Heidi Crowter, a 23-year-old woman from Coventry, has been voicing her experience of life with Down’s syndrome and speaking out against disability screening.
Heidi said that parents “are being told lies” about Down’s syndrome and she hopes that her example of life and faith will challenge the misconceptions.
She is actively involved with Don’t Screen Us Out, a campaign group highlighting that Non-Invasive Prenatal Testing (NIPT) is likely to result in a large number of abortions in the UK.
Latest figures for Great Britian reveal that around 92 per cent of pregnancies where Down’s syndrome is identified result in abortion.
NIPT screening has already been introduced in Iceland, where the abortion rate for Down’s babies is almost 100 per cent.
As a parent of a child with Down’s syndrome I see a decline in their numbers being a direct result of discrimination.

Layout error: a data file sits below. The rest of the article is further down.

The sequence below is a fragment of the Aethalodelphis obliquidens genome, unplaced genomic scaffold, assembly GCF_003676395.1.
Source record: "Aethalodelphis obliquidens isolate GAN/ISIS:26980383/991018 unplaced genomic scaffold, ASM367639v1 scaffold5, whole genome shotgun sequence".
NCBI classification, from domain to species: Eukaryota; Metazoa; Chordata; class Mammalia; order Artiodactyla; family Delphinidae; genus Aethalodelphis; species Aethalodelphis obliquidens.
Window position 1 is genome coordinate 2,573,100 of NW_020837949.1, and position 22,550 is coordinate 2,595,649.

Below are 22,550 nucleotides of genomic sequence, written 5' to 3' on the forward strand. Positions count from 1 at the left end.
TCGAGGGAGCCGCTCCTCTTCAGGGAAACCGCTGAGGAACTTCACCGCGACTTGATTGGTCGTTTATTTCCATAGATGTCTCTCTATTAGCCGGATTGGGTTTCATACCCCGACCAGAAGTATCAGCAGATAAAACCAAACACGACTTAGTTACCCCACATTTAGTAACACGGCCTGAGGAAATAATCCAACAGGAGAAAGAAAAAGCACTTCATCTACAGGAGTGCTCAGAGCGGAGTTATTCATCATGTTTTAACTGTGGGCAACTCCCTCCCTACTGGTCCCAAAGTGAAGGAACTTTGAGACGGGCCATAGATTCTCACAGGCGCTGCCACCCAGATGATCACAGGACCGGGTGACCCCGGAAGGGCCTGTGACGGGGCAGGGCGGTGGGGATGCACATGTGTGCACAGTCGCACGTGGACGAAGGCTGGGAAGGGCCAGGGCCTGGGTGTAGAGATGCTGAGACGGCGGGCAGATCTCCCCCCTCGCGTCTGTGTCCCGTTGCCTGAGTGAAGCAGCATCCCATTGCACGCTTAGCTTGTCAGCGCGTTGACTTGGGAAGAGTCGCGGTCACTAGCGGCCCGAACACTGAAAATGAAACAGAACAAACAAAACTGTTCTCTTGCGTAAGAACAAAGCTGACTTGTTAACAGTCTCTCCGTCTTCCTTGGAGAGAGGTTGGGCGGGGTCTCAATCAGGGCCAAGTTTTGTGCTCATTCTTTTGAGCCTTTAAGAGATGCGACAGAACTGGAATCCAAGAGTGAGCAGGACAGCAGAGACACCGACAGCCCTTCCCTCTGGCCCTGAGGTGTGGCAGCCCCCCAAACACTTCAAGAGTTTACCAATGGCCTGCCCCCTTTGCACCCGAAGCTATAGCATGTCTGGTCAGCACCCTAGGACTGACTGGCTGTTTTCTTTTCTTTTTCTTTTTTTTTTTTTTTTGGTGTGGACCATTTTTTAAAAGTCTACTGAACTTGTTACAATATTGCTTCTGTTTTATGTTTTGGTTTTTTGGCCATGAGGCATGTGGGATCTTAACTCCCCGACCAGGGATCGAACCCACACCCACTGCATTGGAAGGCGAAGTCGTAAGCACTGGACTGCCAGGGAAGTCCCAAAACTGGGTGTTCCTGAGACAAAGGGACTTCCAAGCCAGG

Mum, Liz, said that here in Great Britain: “As abortion is legal up to birth for severe handicap, the pressure to abort is immense”.
“As a parent of a child with Down’s syndrome I see a decline in their numbers being a direct result of discrimination”.
‘Just as important’
In her interview with The Christian Institute, Heidi said: “I think my concern is that more and more babies will be screened out.
“I’m trying to get them to actually meet the person first, and also to get them to understand the person with Down’s syndrome has a lot to give to life”.
“My life is just as important and just as joyful as everybody else’s”, she said.
Heidi’s campaigning has helped to bring pro-life debate to public attention resulting in the UK National Screening Committee establishing an ethics sub-group.
NIPT is planned to be implemented via the NHS Fetal Anomaly Screening Programme, which will begin in England next year.
With the new screening on the horizon, Heidi’s Mum said: “We are moving quickly into a society where only perfect babies and children are wanted. We must stop and consider what we want our society to look like.”